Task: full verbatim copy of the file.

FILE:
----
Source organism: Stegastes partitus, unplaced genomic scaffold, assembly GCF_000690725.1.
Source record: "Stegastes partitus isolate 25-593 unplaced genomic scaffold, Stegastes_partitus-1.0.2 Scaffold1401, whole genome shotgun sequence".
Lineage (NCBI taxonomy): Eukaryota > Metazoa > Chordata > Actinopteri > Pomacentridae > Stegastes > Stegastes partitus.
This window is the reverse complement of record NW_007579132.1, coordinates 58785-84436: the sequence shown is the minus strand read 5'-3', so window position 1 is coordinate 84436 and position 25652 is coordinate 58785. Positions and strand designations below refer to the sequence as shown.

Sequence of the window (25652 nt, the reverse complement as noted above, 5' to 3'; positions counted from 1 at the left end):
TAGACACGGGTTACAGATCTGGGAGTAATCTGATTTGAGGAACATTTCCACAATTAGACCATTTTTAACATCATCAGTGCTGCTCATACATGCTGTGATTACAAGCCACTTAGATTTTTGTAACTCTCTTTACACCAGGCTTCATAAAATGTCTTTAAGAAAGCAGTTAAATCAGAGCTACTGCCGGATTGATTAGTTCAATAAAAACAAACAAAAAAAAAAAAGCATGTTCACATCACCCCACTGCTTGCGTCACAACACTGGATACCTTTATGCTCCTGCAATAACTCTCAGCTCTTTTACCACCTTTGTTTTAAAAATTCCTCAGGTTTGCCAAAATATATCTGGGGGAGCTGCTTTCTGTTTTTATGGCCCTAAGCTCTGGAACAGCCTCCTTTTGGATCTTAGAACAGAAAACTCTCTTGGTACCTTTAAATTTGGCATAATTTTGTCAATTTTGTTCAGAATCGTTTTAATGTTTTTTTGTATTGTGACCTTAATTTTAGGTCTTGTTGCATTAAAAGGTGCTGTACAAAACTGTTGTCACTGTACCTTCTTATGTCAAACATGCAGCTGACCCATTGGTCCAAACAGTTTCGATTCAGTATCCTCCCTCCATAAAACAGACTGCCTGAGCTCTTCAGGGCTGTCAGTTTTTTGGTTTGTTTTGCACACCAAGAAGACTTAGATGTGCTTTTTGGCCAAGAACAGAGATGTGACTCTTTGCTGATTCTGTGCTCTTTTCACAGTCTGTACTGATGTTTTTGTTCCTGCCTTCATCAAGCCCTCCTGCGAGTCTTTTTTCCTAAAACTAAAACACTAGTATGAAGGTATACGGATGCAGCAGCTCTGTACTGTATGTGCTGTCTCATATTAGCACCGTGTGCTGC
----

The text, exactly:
Source organism: Stegastes partitus, unplaced genomic scaffold, assembly GCF_000690725.1.
Source record: "Stegastes partitus isolate 25-593 unplaced genomic scaffold, Stegastes_partitus-1.0.2 Scaffold1401, whole genome shotgun sequence".
Lineage (NCBI taxonomy): Eukaryota > Metazoa > Chordata > Actinopteri > Pomacentridae > Stegastes > Stegastes partitus.
This window is the reverse complement of record NW_007579132.1, coordinates 58785-84436: the sequence shown is the minus strand read 5'-3', so window position 1 is coordinate 84436 and position 25652 is coordinate 58785. Positions and strand designations below refer to the sequence as shown.

Sequence of the window (25652 nt, the reverse complement as noted above, 5' to 3'; positions counted from 1 at the left end):
TAGACACGGGTTACAGATCTGGGAGTAATCTGATTTGAGGAACATTTCCACAATTAGACCATTTTTAACATCATCAGTGCTGCTCATACATGCTGTGATTACAAGCCACTTAGATTTTTGTAACTCTCTTTACACCAGGCTTCATAAAATGTCTTTAAGAAAGCAGTTAAATCAGAGCTACTGCCGGATTGATTAGTTCAATAAAAACAAACAAAAAAAAAAAAGCATGTTCACATCACCCCACTGCTTGCGTCACAACACTGGATACCTTTATGCTCCTGCAATAACTCTCAGCTCTTTTACCACCTTTGTTTTAAAAATTCCTCAGGTTTGCCAAAATATATCTGGGGGAGCTGCTTTCTGTTTTTATGGCCCTAAGCTCTGGAACAGCCTCCTTTTGGATCTTAGAACAGAAAACTCTCTTGGTACCTTTAAATTTGGCATAATTTTGTCAATTTTGTTCAGAATCGTTTTAATGTTTTTTTGTATTGTGACCTTAATTTTAGGTCTTGTTGCATTAAAAGGTGCTGTACAAAACTGTTGTCACTGTACCTTCTTATGTCAAACATGCAGCTGACCCATTGGTCCAAACAGTTTCGATTCAGTATCCTCCCTCCATAAAACAGACTGCCTGAGCTCTTCAGGGCTGTCAGTTTTTTGGTTTGTTTTGCACACCAAGAAGACTTAGATGTGCTTTTTGGCCAAGAACAGAGATGTGACTCTTTGCTGATTCTGTGCTCTTTTCACAGTCTGTACTGATGTTTTTGTTCCTGCCTTCATCAAGCCCTCCTGCGAGTCTTTTTTCCTAAAACTAAAACACTAGTATGAAGGTATACGGATGCAGCAGCTCTGTACTGTATGTGCTGTCTCATATTAGCACCGTGTGCTGC